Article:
Professor Lougheed gave a presentation on the conservation challenges facing the arctic and his own research project that will start this coming fall. He opened with the world’s global temperature change predictions in the next 84 years, with data indicating it will raise anywhere from 1-4 degrees Celsius. These projections are ranged from an optimistic model of all emissions coming to a stop today, and a more realistic one if human industrialization continues at its current rate. Next, he spoke to the issue of the polar ice cap melting and the detrimental effects it would have on earth. As it acts as an air conditioner for the world and holds a large amount of fresh water, so its melting will severely raise sea levels. He then moved into the impact climate change will have on arctic biota, in relation to their changing physical environments, shift in predator-prey relationships, phonological mismatches and increased chances of zoological outbreaks, and possibly extinction. Finally, he talked about his own project that will he, along with the Canadian government and partnering universities in other countries will undertake in the fall that aims to come up with sustainable fishing practices for the arctic as the polar ice cap melts and tracking polar bears as bioindicators using genetics.

Professor Wang then gave his talk on his work with comparative and environmental physiology and his projects he’s conducted around the world. His time in the Amazon was spent comparing different fish species from the Rio Solimoes and Rio Negros, and specific adaptations certain species have when it comes to their differences in pH and water chemistry. For example, the “Oscar” fish can tolerate changes in oxygen and can survive in extremely hypoxic conditions, lasting over 4 hours without oxygen altogether. Next, he talked about his time in Lake Qinghai, Tibet. Here he studied the physiology of the naked carp, a predominant species who when exposed to hypoxic conditions during for 12 hours will change the morphological makeup of its gills to increase lamella to avoid apoptosis.

The remainder of the day was spent exploring the museum and its incredible exhibits with on our own. We were all shocked at the size and beauty of the museum, with a garden in the middle with a stone waterfall, trees and flowers. Starting on the first floor we learned about the survival skills of different organisms and what traits they have adapted to survive in their environments. Next we were taken through time with a history of human’s interaction with the earth, from farming to industrialization. Furthermore explored exhibits on earths treasures, featuring crystals and rocks from around the globe. Next we saw a collection of hundreds of animals and insects from around the world. Further venturing took us to exhibits on the evolution of man, which had various skulls from Homo sapiens and related species on display. Our time at the museum finished with a private 4D viewing of the history of the universe, from the big bang to a predicted end of the world.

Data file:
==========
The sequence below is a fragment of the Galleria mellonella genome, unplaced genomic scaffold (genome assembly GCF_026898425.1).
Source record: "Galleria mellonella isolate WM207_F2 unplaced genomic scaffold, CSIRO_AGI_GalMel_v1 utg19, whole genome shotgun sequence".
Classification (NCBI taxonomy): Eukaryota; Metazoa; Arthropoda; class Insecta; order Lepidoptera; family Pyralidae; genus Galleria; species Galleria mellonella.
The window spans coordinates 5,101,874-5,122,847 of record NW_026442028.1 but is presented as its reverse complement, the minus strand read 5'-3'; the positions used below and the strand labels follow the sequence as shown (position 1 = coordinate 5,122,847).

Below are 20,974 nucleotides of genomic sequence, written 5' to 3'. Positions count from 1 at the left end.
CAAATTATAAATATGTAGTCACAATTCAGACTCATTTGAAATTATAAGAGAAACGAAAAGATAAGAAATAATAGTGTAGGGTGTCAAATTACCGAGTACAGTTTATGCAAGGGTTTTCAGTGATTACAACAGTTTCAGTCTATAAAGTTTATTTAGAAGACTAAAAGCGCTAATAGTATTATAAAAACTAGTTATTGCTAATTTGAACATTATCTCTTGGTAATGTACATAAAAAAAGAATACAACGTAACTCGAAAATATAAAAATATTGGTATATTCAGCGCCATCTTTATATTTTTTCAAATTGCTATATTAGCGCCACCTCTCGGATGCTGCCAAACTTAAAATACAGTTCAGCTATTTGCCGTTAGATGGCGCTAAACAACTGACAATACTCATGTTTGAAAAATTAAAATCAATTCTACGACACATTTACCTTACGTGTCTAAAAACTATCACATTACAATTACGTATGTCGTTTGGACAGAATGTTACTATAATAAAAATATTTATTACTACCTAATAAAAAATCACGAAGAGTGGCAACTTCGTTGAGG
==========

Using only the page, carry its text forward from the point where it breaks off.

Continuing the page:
The rest of the day we were all given free rein to grab dinner and travel around Shanghai to experience this city that many of us have never been to! Our Chinese classmates native to the region showed us around, leading the way for dinner and a trip to the Bund. Shanghai is such a massive and futuristic city, and although the course is sadly coming to an end soon, we’re excited to see what the next few days will bring!

今天我们来到上海自然博物馆。这个博物馆是两年前新修建的。上午9点,我们首先来到第三会议室聆听了Dr. Lougheed教授和王宇翔教授的讲座。Dr. Lougheed教授先给我们带来以《北极保护物种的挑战》为题的演讲。


而为了应对这些问题,或者说至少要对这些问题知己知彼,Dr. Lougheed教授罗列了两个他正在参与的两个项目来举例说明。






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August 11 – Evaluating the Environment of Gonghu Bay

Blog entry written by: Team Golden Rod – Nick Gutkin (Western), Weikang Liu (Fudan), Suwei Xu (Tongji)

Weather: Sunny with some cloud cover, humid, hot , 35-38°C

Today was our second day of data collecting and sampling at the JDECO reconstructed wetlands in Wuxi. The previous day, all groups had collected data from various sites inside the wetland, and today we were moving to sample locations along Lake Taihu. The reconstructed wetlands we were in were bordered by a long causeway, on the other side of which was the lake. Two groups (including ours) still had birdwatching data to collect from the previous day’s location, so we recruited Dr Lougheed and set off.